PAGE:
Wheat started the week of Oct. 11 higher with strength spilling over from a sharply higher corn and soybeans market. But wheat was unable to hold onto its gains and turned out to be the weakest link of the grain trade. The wheat market has turned to be a follower of the other grains as its own fundamental picture is negative. The only positive items for wheat have been the lower U.S. dollar and rallying corn and soybean markets.
Wheat opened the week of Sept. 20 higher, with support coming from the strength of other grains. Additional support was because of the recent frost scare in Canada and from news that China might have been nipped by a slight frost. By midsession, technical selling pushed all three wheat exchanges lower.
Wheat started the week with double-digit gains. Early support was a result of a lower U.S. dollar, which should encourage exports. Light support came from last week’s strong export shipments pace. Exports are what the wheat exchange needs to help keep it firm, and that is just what a USDA report gave the market: strong shipments. News that most of Russia remains dry and Canada could experience a frost this week adds support.
Wheat started the week higher to sharply higher with most of the early session strength coming from weather concerns overseas. Rain has been slowing harvest activity in Europe and now is starting to cause quality concerns. In addition, dry concerns are starting to pop up in Australia. Gains were trimmed late in the session do to technical selling.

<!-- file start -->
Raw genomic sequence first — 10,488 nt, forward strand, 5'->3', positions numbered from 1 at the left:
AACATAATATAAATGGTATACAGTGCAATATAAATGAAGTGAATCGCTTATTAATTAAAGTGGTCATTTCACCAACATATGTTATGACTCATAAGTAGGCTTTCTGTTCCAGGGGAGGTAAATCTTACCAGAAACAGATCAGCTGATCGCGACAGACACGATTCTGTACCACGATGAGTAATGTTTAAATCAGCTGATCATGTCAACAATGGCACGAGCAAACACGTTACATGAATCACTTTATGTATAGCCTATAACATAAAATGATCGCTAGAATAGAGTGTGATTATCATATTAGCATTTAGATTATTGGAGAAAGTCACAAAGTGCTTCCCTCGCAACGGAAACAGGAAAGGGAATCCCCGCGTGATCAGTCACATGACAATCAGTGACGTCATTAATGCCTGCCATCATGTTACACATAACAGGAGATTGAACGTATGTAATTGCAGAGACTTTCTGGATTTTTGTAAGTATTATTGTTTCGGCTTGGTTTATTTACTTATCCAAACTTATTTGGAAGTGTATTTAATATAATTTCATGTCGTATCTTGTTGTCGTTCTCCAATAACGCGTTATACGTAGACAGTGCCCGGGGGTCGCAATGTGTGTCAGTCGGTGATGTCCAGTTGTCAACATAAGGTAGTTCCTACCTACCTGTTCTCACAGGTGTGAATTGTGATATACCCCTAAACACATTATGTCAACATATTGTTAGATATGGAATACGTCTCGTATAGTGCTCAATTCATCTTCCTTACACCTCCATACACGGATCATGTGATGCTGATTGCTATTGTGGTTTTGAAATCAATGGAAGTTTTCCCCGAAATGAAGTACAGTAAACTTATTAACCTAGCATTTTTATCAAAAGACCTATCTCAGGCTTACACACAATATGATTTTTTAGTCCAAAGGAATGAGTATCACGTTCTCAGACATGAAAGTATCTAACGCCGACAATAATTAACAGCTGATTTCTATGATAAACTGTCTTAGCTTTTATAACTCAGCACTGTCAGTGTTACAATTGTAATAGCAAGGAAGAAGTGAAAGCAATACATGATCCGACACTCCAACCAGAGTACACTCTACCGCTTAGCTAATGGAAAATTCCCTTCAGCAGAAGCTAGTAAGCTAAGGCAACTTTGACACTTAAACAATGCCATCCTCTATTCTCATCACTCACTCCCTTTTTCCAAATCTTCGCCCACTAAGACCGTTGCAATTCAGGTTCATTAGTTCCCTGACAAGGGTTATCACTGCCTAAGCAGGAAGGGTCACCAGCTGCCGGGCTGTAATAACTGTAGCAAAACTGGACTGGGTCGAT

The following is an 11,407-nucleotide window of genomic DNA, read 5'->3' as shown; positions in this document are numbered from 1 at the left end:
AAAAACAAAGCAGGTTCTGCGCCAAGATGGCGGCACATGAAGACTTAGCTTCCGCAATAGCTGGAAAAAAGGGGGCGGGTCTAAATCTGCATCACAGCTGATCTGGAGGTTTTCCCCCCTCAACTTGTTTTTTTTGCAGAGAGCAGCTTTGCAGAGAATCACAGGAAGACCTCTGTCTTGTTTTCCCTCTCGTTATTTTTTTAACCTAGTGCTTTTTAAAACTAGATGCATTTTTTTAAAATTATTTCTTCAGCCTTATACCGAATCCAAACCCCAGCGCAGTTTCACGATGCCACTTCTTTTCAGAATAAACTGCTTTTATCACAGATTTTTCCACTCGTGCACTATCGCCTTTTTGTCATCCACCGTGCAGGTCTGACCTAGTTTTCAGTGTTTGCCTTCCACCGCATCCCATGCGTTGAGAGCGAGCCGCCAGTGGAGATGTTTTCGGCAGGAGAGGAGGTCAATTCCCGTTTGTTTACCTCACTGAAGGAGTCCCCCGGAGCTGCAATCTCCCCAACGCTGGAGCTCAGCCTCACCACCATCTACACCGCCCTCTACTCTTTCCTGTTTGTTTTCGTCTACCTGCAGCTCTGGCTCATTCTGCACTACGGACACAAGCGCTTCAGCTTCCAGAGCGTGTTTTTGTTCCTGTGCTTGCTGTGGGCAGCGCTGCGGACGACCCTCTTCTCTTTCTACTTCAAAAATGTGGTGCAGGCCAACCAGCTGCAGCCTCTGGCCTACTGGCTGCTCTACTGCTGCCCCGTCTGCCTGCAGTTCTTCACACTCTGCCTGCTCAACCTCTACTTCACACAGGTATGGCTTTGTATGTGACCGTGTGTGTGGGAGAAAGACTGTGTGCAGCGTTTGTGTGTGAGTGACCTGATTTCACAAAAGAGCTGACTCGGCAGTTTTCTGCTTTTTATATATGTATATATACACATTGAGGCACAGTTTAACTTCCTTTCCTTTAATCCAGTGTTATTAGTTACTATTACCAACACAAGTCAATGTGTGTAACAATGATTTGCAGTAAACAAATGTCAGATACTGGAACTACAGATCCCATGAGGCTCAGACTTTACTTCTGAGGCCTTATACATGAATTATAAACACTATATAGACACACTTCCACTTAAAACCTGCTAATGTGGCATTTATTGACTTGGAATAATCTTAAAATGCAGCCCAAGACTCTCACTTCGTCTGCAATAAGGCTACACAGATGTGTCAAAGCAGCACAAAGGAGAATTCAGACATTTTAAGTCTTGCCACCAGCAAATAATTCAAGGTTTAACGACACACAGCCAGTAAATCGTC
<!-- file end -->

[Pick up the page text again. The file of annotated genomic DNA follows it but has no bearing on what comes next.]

Wheat started the week on the defense as weather forecasts are now calling for cooler temps and rain for parts of Russia. This news started the wheat exchanges on the defense, but once wheat traded 15 cents lower, sell stops were triggered and losses accelerated to 30 to 35 cents lower.
The wheat exchanges started the week of July 12 mixed with most of the early selling pressured tied to the lack of news. The wheat exchanges have been able to stage a very impressive rally the past few weeks with most of the buying coming from the funds as they work some weather premium back into the wheat. News of concerning weather in the Black Sea region and in Europe added to the strength.
Wheat started the short week higher with much of the strength coming from production concerns in the Black Sea region and issues in the European Union helped to added early strength to the wheat exchanges. Late in the week wheat was supported by fund buying and short covering.
The wheat exchanges started the week of June 21 higher with much of the early support spilling over from the higher corn and soybean. Additional strength was because of continued concerns about Canada’s weather as more rain fell during the weekend, further delaying any chance of getting the crop planted.
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